- Macrophages are white blood cells that swallow up and digest germs and dead or dying cells. The macrophages leave behind parts of the invading germs called antigens. The body identifies antigens as dangerous and stimulates antibodies to attack them.
- B-lymphocytes are defensive white blood cells. They produce antibodies that attack the pieces of the virus left behind by the macrophages.
- T-lymphocytes are another type of defensive white blood cell. They attack cells in the body that have already been infected.
The first time a person is infected with the virus that causes COVID-19, it can take several days or weeks for their body to make and use all the germ-fighting tools needed to get over the infection. During this time is when people may display signs and symptoms of illness. After the infection, the person’s immune system remembers what it learned about how to protect the body against that disease.
The body keeps a few T-lymphocytes, called memory cells, that go into action quickly if the body encounters the same virus again. When the familiar antigens are detected, B-lymphocytes produce antibodies to attack them. Experts are still learning how long these memory cells protect a person against the virus that causes COVID-19.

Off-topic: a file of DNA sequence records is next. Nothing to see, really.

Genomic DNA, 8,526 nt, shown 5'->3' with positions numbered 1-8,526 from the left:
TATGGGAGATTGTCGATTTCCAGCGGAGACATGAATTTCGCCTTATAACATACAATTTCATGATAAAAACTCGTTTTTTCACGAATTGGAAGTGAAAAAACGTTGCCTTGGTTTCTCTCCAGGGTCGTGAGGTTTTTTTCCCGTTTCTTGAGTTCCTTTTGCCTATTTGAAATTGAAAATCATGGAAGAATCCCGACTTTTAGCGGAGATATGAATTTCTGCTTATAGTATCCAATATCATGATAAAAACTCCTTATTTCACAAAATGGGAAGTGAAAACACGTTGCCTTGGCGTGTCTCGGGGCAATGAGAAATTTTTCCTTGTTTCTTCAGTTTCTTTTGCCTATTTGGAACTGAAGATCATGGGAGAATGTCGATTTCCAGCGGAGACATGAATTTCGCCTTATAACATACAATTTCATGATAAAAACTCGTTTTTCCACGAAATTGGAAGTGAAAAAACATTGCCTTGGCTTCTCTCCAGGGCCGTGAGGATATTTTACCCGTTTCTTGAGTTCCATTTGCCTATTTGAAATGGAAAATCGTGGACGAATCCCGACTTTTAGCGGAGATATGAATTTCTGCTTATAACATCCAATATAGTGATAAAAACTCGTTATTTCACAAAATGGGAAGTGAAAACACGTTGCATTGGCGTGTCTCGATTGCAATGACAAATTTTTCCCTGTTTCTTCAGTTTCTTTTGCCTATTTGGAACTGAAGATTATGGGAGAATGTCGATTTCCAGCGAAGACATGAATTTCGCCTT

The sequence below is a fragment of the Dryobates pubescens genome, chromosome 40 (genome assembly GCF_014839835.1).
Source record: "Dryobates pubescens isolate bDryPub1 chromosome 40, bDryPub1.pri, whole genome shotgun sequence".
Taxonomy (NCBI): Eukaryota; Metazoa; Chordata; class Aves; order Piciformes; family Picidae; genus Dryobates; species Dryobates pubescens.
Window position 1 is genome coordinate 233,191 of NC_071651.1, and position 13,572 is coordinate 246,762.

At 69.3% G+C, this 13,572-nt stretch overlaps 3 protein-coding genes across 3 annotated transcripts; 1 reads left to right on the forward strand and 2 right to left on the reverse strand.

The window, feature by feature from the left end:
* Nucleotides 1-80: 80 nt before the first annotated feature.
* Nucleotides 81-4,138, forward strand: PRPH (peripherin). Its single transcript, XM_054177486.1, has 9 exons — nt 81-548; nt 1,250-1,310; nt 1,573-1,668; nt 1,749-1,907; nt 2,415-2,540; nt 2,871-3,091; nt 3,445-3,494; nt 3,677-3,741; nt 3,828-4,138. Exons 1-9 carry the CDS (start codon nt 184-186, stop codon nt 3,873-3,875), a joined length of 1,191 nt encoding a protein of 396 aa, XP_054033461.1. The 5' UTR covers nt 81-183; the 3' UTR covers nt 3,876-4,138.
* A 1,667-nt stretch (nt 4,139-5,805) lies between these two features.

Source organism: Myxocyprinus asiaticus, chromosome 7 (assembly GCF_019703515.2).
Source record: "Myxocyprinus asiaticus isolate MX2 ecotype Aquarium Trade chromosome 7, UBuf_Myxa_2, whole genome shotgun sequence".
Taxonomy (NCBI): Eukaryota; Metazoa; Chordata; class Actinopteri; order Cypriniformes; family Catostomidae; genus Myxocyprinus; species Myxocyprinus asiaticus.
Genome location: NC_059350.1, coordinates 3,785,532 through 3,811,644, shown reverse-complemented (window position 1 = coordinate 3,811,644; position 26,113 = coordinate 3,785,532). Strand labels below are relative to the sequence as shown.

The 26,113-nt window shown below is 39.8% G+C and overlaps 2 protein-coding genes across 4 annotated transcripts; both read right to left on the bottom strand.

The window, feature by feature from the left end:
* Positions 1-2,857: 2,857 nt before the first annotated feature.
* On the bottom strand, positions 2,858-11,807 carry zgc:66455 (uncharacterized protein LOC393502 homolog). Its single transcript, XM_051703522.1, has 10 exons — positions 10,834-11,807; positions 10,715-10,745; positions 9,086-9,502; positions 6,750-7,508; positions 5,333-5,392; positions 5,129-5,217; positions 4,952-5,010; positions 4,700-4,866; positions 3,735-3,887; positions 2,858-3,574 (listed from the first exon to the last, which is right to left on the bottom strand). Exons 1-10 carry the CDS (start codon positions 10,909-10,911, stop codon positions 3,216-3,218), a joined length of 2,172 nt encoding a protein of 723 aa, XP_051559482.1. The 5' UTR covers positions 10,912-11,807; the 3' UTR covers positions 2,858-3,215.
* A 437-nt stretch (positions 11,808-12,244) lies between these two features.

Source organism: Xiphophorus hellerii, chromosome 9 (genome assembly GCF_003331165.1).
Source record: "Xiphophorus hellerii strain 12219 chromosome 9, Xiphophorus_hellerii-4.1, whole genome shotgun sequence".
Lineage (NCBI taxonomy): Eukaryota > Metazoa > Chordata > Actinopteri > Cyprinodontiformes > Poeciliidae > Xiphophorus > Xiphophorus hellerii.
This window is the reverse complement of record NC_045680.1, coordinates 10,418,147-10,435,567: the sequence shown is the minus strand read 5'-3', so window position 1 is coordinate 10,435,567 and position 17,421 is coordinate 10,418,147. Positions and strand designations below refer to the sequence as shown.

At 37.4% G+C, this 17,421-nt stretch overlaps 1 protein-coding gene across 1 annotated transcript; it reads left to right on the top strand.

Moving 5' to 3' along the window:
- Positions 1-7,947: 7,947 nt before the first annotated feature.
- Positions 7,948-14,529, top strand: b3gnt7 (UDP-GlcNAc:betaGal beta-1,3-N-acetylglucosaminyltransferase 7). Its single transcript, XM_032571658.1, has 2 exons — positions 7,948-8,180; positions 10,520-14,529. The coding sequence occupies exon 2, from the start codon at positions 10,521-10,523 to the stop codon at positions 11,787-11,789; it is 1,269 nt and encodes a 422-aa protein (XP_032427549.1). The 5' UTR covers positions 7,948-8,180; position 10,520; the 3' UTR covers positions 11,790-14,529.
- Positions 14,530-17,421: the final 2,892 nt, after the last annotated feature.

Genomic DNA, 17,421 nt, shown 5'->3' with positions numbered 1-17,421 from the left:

The vaccines are being developed utilizing one of three platforms. mRNA vaccines, Protein subunit vaccines and vector vaccines. While each is slightly different the main purpose of all of them is to prevent the virus from being able to attach to the spiky surface proteins. In each section below you can find helpful information for you and your families as we navigate this next phase of the Coronavirus Pandemic.
This web page explains how the body fights infection and how COVID-19 vaccines protect people by producing immunity. It also describes the different types of COVID-19 vaccines that currently are available or are undergoing large-scale (Phase 3) clinical trials.
This web page provides information about mRNA vaccines generally and about COVID-19 vaccines that use this new technology specifically.
This web page provides information about viral vector vaccines generally and about COVID-19 vaccines that use this new technology specifically.
As COVID-19 vaccines are authorized and then recommended for use in the Americas, it will be important to understand what is known about each vaccine. CDC will provide information on who is and is not recommended to receive each vaccine and what to expect after vaccination, as well as ingredients, safety, and effectiveness.
|Canada, USA, Mexico||Pfizer-BioNTech|
|Mexico||CanSino Biologics Covidicea|
To track vaccines during the clinical trial, click here.
Information pulled from the CDC website.
- All COVID-19 vaccines currently have been shown to be highly effective at preventing COVID-19. Facts about COVID-19 vaccines.